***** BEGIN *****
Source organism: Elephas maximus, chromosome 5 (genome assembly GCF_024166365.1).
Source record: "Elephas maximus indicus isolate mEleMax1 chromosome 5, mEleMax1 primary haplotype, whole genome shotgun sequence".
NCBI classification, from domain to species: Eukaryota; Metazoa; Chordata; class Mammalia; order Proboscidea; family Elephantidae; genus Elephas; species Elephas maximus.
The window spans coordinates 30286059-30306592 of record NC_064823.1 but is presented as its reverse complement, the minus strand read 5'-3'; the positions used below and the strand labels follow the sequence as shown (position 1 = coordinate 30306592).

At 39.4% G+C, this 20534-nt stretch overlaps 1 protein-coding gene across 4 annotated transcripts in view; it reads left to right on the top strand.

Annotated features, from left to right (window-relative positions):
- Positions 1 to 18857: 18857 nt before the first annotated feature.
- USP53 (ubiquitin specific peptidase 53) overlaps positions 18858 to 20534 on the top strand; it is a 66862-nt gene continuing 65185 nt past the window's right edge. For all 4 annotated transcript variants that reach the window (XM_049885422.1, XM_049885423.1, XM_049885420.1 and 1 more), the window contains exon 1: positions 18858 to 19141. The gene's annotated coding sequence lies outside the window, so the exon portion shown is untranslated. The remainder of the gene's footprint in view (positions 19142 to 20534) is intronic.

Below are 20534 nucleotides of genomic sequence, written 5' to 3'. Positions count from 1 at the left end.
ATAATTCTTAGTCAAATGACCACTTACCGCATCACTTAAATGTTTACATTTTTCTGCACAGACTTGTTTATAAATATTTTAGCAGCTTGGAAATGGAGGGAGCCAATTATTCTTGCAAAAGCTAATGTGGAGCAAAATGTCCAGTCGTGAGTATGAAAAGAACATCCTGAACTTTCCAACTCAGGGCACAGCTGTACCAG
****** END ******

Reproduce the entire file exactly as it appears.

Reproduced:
Source organism: Elephas maximus, chromosome 5 (genome assembly GCF_024166365.1).
Source record: "Elephas maximus indicus isolate mEleMax1 chromosome 5, mEleMax1 primary haplotype, whole genome shotgun sequence".
NCBI classification, from domain to species: Eukaryota; Metazoa; Chordata; class Mammalia; order Proboscidea; family Elephantidae; genus Elephas; species Elephas maximus.
The window spans coordinates 30286059-30306592 of record NC_064823.1 but is presented as its reverse complement, the minus strand read 5'-3'; the positions used below and the strand labels follow the sequence as shown (position 1 = coordinate 30306592).

At 39.4% G+C, this 20534-nt stretch overlaps 1 protein-coding gene across 4 annotated transcripts in view; it reads left to right on the top strand.

Annotated features, from left to right (window-relative positions):
- Positions 1 to 18857: 18857 nt before the first annotated feature.
- USP53 (ubiquitin specific peptidase 53) overlaps positions 18858 to 20534 on the top strand; it is a 66862-nt gene continuing 65185 nt past the window's right edge. For all 4 annotated transcript variants that reach the window (XM_049885422.1, XM_049885423.1, XM_049885420.1 and 1 more), the window contains exon 1: positions 18858 to 19141. The gene's annotated coding sequence lies outside the window, so the exon portion shown is untranslated. The remainder of the gene's footprint in view (positions 19142 to 20534) is intronic.

Below are 20534 nucleotides of genomic sequence, written 5' to 3'. Positions count from 1 at the left end.
ATAATTCTTAGTCAAATGACCACTTACCGCATCACTTAAATGTTTACATTTTTCTGCACAGACTTGTTTATAAATATTTTAGCAGCTTGGAAATGGAGGGAGCCAATTATTCTTGCAAAAGCTAATGTGGAGCAAAATGTCCAGTCGTGAGTATGAAAAGAACATCCTGAACTTTCCAACTCAGGGCACAGCTGTACCAG